The Miner



Natsume Sōseki

First Sentence:     Been walking and walking through this band of pine trees.

Back of the book:

The Miner is the most daringly experimental and least well-known novel of the great Meiji writer Natsume Sōseki. An absurdist tale about the indeterminate nature of human personality, written in 1908, it was in many ways a precursor to the work of Joyce and Beckett.

The narrative unfolds within the mind of an unnamed protagonist-narrator, a young man caught in a love triangle who flees Tokyo, is picked up by a procurer of cheap labour for a copper mine, then travels toward and inside the depths of the mine, in search of oblivion. As he delves, the young man reflects at length on nearly every thought and perception he experiences along the way.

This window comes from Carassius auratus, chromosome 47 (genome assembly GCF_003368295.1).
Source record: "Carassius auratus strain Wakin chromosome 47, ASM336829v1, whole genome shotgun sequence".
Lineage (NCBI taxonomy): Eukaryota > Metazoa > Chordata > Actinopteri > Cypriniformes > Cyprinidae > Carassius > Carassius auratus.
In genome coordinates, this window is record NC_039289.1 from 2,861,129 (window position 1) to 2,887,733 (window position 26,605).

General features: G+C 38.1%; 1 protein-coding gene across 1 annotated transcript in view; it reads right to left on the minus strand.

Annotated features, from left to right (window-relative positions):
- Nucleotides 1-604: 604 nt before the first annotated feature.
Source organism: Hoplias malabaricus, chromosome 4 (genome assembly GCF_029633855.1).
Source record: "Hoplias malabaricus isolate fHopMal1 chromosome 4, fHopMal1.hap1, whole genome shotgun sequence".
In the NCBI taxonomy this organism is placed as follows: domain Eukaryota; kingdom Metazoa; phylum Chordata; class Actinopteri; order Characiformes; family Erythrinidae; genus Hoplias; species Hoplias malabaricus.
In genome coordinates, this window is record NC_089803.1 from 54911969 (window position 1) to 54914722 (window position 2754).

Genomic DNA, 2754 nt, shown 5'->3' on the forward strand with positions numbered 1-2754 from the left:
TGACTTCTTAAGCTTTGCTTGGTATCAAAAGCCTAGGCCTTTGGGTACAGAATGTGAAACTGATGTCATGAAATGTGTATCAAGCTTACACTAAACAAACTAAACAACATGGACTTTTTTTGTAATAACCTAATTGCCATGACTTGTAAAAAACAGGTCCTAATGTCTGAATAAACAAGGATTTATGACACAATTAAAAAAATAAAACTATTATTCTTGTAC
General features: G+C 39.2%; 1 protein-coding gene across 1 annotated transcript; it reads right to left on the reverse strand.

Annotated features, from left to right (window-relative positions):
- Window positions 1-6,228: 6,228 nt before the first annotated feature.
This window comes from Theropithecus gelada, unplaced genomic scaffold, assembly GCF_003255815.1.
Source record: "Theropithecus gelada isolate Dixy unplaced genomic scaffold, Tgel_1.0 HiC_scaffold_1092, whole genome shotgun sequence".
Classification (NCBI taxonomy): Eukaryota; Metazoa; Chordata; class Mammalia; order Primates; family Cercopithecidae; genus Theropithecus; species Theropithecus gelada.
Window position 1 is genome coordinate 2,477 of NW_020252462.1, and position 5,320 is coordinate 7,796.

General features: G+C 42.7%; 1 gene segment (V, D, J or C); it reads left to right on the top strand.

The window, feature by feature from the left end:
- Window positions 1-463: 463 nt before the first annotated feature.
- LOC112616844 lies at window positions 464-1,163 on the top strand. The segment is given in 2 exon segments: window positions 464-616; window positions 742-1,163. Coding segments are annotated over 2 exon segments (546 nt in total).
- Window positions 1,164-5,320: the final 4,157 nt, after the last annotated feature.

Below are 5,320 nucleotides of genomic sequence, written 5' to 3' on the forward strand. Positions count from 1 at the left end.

His conclusion? That there is no such thing as human character. The result is a novel that is both absurd and comical, and a true modernist classic.

Quote from the book:

[…] if you can cry, you’ve got nothing to worry about. As long as you have tears to shed, you can certainly still laugh.

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Last Sentence:     And every bit of it is true, which you can tell from the fact that this book never did turn into a novel.